“I come in peace.”
“And you go in pieces.”
Perhaps two of 80s action cinema’s most iconic lines; the first whispered by melanin-deficient German actor, Matthias Hues; the second delivered in garbled monotone by hulking Swede, Dolph Lundgren, in what is, perhaps, the craziest action/buddy movie of the decade. Yes, I speak of Dark Angel (better known to U.S. audiences as I Come in Peace), a violent sci-fi shoot-em-up that’s equal parts 48 Hours and Alien Nation, and now comes to Blu-ray courtesy of the bastion of awesome that is Scream Factory.
Lundgren stars as Detective Jack Caine, a Dirty Harry-esque Houston cop famous for his shoot first, ask questions later style. Caine is hellbent on curtailing the drug traffic in his beloved city, with a goal of bringing down the “White Boys”; a gang of suit-and-tie traffickers overseen by druglord, Victor Manning (Sherman Howard).
After a heroin heist leads to the death of several federal employees, Caine finds himself saddled with a new partner; a by-the-book FBI agent named Smith (played wonderfully by Brian Benben) who completely cramps Caine’s style. While the two attempt to follow the blood trail back to Manning, it becomes apparent that a new player is in town; one that uses weapons and tactics the likes of which Caine has ever seen. He is Talec (Hues), an intergalactic drug dealer who’s come to Earth to harvest human endorphins; an essential component of his highly addictive product.
Whilst in pursuit of the incredibly strong and agile Talec, Caine and Smith encounter a fellow lawman in Azeck (Jay Bilas); a cop from Talec’s homeworld who warns the constantly bickering duo that if Talec is successful in cultivating materials for his drugs on Earth, it will open the floodgates for the rest of the galaxies’ pushers to come and join the harvest.
When I first happened upon Dark Angel it was on VHS, under its U.S. title of I Come in Peace. The promise of Lundgren and Benben (who was quite popular at the time due to his role in HBO’s Dream On; a sexy, farcical comedy series that was one of the network’s first stabs at original programming) battling an alien drug dealer was just too enticing to pass up on. I was immediately taken by the film, both for its balls-to-the-wall action, as well as its surprisingly effective humor and chemistry between the two leads. The usually stone-faced Lundgren was especially surprising, here, as he really seemed to loosen-up and raise his game when paired with the diminutive, quick-witted Benben. I think that, were it not for this oddball pairing, Dark Angel, with its fairly formulaic action and cornball, ultra-macho dialogue, would have probably been just another in a (then) long line of action/sci-fi hybrids, but, the infusion of Benben’s comedic talents really elevate both the film and Lundgren to another level, entirely, which is why I think it’s become the cult-classic that it is. It’s just a hell of a lot of fun, and it still holds up remarkably nearly twenty five years on!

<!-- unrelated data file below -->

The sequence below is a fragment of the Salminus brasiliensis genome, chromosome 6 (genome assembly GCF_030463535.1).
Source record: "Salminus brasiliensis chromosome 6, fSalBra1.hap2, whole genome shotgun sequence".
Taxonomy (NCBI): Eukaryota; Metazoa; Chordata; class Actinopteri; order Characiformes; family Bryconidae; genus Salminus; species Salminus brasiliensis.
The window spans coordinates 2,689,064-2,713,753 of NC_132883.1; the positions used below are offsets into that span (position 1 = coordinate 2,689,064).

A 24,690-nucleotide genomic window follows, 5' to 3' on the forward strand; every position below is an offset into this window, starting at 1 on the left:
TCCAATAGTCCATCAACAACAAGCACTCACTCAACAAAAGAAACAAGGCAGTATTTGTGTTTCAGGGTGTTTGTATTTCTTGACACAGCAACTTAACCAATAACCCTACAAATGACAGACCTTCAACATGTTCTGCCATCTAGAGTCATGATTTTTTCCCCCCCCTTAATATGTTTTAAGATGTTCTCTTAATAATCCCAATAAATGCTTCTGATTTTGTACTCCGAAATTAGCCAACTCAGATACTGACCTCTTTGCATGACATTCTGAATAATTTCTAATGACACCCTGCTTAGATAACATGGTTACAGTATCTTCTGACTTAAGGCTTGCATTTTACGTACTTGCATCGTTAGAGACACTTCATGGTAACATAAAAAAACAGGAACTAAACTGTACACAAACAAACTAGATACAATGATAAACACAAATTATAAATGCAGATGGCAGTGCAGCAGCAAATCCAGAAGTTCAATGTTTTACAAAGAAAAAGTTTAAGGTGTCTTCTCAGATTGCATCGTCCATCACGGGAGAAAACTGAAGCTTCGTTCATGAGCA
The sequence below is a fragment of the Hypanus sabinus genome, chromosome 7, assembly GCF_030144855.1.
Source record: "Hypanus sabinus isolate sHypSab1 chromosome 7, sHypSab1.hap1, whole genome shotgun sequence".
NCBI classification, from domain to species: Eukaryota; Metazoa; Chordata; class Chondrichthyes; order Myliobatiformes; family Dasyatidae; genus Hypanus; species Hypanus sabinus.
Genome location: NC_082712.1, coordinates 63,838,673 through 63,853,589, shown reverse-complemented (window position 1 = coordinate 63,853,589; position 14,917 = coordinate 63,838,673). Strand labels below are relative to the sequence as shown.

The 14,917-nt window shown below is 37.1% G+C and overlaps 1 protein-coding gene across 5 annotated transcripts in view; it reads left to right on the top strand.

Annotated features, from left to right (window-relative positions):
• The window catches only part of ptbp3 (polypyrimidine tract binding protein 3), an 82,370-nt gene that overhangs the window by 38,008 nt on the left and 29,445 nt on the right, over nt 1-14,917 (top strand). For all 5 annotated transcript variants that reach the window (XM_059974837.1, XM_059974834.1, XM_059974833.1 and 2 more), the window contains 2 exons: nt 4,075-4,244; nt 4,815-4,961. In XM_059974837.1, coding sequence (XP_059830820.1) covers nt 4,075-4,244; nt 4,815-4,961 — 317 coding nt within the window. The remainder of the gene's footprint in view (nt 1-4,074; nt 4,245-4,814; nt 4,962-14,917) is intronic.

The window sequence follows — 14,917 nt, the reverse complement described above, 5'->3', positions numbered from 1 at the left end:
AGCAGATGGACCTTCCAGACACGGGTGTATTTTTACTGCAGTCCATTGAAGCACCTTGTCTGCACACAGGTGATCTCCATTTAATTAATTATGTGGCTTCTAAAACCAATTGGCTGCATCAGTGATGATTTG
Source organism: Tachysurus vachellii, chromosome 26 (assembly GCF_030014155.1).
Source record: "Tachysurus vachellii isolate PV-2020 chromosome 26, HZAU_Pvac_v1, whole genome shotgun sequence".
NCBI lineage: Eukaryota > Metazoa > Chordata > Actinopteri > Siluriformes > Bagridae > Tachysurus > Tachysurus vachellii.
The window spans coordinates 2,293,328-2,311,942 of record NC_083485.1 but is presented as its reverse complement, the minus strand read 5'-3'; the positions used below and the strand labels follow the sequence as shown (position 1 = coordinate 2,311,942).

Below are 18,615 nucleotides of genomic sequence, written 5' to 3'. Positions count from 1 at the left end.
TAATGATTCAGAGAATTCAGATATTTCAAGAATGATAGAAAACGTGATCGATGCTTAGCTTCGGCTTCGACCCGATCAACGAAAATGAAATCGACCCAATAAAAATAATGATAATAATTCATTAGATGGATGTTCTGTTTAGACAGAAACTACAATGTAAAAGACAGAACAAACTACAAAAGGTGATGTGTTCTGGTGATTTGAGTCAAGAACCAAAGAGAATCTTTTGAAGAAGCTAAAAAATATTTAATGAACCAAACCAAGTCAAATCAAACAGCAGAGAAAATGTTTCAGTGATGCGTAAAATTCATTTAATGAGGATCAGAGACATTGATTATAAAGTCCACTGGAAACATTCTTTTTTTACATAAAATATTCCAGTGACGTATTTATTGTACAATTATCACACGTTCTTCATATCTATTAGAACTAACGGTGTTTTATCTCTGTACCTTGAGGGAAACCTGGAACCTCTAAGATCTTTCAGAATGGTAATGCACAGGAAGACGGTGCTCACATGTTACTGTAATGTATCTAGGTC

Scream Factory releases Dark Angel on Blu-ray in an impressive 1.78:1 1080p transfer that boasts a mostly crisp and vibrant image throughout. While the film was released in 1990, it still has that 80s action movie aesthete, with gauzy, smoky cinematography that does hinder sharpness at times, and all but quashes any semblance of fine detail at a distance, but, in close-ups, detail is quite evident. Dark Angel is a colorful flick, with lots of theatrical-style lighting washes using what I like to term “the 80s color wheel”, which is, essentially, neon shades of all varieties. We get hot reds, hot pinks, hot blues, purples, and greens; it’s a virtual smorgasbord of neon, and it all looks lovely. Darks are handled well, with no sign of excess grain/noise in the shadows. There is a constant filmic grain, but it’s never overpowering, and I rather like the fact that it’s there.
The film’s original stereo soundtrack is given a nice multichannel goosing with a 5.1 DTS HD Master Audio track that really does a fine job in spreading the sound out across the room, but, as (almost) always, I found myself gravitating toward the 2.0 DTS HD mix as it sounded more natural and robust.
This isn’t one of Scream Factory’s Collector’s Edition titles, so there isn’t much by way of extras, but we do get a great retrospective/interview featurette that offers reminisces by stars Lundgren and Benben, as well as director, Craig R. Baxley. We also get the film’s original trailer and a fairly extensive stills gallery (all in HD).
Dark Angel offers solid thrills, a few chills, and an abundance of laughs. It’s a sci-fi/action b-movie elevated by competent direction from Baxley, a great supporting turn from Benben, and a disarmingly human performance by Lundgren, who, up to that point, really wasn’t much more than a walking slab of meat in his films. Scream Factory’s Blu-ray presentation is top-notch, and, while we don’t get the usual amount of spoils, the bonuses included here are a must for fans of the film. Very highly recommended!